14. A less controlled and slapdash character piece than "In Bruge," McDonagh's new movie benefits greatly from a plethora of one-liners that toy with crime movie clichés in the unlikely context of writerly obsessions.
  15. Hyams delivers a remarkably satisfying action-thriller hybrid that constantly pushes ahead. It's one of the best action movies of the year simply because it keeps hitting the right beats.
  16. Her
    Certainly his most deeply felt achievement, Her is both distinctly Jonze-like and something altogether different, as if the filmmaker has gone through a software update not unlike his artificial character.
  17. Herzog naturally plays up the enigma at hand with epic grandeur, occasionally overdoing it but usually hitting the mark.
  18. More meditation than movie, Terrence Malick's The Tree of Life is bound to mystify, awe and exasperate in equal measures.
  19. With time, the filmmaker achieves a small miracle by stringing together the movie's concise segments into an emotional whole.
  20. More traditional in terms of atmosphere and plot, Drug War nevertheless features a tense, unstoppable momentum, a morally ambiguous protagonist and hugely involving action scenes.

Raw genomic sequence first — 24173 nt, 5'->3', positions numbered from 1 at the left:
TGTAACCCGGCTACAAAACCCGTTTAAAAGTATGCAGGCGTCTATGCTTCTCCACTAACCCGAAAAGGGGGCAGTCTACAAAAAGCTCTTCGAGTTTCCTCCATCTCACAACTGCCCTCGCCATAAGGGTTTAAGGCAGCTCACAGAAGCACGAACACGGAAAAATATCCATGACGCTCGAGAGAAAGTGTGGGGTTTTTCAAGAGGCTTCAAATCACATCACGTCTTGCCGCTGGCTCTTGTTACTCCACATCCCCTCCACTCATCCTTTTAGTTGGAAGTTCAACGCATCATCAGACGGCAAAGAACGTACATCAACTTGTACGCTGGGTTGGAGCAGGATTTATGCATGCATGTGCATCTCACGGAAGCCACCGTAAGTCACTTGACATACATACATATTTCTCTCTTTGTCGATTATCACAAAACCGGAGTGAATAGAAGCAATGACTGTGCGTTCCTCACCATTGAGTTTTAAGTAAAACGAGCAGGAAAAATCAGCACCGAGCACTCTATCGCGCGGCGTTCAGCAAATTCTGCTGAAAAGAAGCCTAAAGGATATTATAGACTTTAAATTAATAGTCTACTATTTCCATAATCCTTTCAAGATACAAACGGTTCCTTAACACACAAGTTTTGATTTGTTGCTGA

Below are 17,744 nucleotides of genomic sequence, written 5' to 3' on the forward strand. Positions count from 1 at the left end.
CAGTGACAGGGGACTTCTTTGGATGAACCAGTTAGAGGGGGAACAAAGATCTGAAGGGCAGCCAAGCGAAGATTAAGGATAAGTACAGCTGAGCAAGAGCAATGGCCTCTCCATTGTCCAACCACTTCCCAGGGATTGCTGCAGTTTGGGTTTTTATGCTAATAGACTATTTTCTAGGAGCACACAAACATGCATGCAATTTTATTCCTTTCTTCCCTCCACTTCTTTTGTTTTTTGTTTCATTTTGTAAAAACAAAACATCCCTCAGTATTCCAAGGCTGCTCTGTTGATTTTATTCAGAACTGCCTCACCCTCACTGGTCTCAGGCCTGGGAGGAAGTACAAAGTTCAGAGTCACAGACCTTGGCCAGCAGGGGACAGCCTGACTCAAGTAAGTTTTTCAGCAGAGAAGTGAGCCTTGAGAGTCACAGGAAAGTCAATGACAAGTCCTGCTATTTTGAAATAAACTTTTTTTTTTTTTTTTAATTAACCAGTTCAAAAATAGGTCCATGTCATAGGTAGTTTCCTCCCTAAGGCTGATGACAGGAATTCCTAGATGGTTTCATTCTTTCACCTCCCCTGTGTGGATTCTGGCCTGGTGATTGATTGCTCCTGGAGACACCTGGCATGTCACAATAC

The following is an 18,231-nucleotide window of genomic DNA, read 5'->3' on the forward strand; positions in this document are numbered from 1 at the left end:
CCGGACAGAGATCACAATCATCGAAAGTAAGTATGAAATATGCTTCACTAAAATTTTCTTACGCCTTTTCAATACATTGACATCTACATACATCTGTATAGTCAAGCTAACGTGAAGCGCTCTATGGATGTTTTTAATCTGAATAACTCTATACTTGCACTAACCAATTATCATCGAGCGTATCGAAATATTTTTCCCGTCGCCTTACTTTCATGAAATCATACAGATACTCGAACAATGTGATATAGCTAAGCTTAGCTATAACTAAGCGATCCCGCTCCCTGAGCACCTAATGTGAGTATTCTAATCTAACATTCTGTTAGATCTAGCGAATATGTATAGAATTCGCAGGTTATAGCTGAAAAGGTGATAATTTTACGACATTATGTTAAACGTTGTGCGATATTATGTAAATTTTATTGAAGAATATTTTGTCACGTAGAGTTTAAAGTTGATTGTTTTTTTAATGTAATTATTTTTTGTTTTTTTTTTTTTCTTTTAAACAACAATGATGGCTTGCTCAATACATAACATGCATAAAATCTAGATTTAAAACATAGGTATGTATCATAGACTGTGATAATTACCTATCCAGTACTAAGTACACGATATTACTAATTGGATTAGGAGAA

21. Incredibly heartfelt to a large degree because of its cast.
  22. Striking a complex tone of tragedy and uplift at the same time, Kumiko, the Treasure Hunter both celebrates the escapist power of personal fantasies and bears witness to their dangerous extremes. It's the rare case of a story that's inspirational and devastating at once.
  23. Although not exactly heartwarming, Amour has a more contained vision of human relationships than Haneke's previous films without sacrificing its bleak foundation. It's his most conventional movie about death -- and the most poignant.
  24. While it has many familiar ingredients — from the atmosphere to the ensemble of Anderson regulars in nearly every role — in its allegiance to Anderson's vision, everything about The Grand Budapest Hotel is a welcome dose of originality.
  25. It's incredibly uneventful and devastating all at once.
  26. Gandolfini deserves an Oscar for Enough Said not because it's the culmination of everything that came before it but rather because it goes in a completely different direction. And his least characteristic achievement is also one of his best.
  27. Suleiman's most poignant moments are largely wordless. Nothing feels more affecting than Suleiman's ubiquitous frozen stare. Although he never utters a sound, his silence speaks volumes about the inability to resolve the social ramifications of Middle Eastern strife.
  28. Nobody else could fit the role of a crestfallen rocker that Paul Dano embodies in director So Yong Kim's remarkable For Ellen.
  29. A comedy of remarriage buried in intellectual abstraction and cinephilic obsessions, Certified Copy wanders a bit but never loses focus, with the only certainty being that its gimmick is genuine.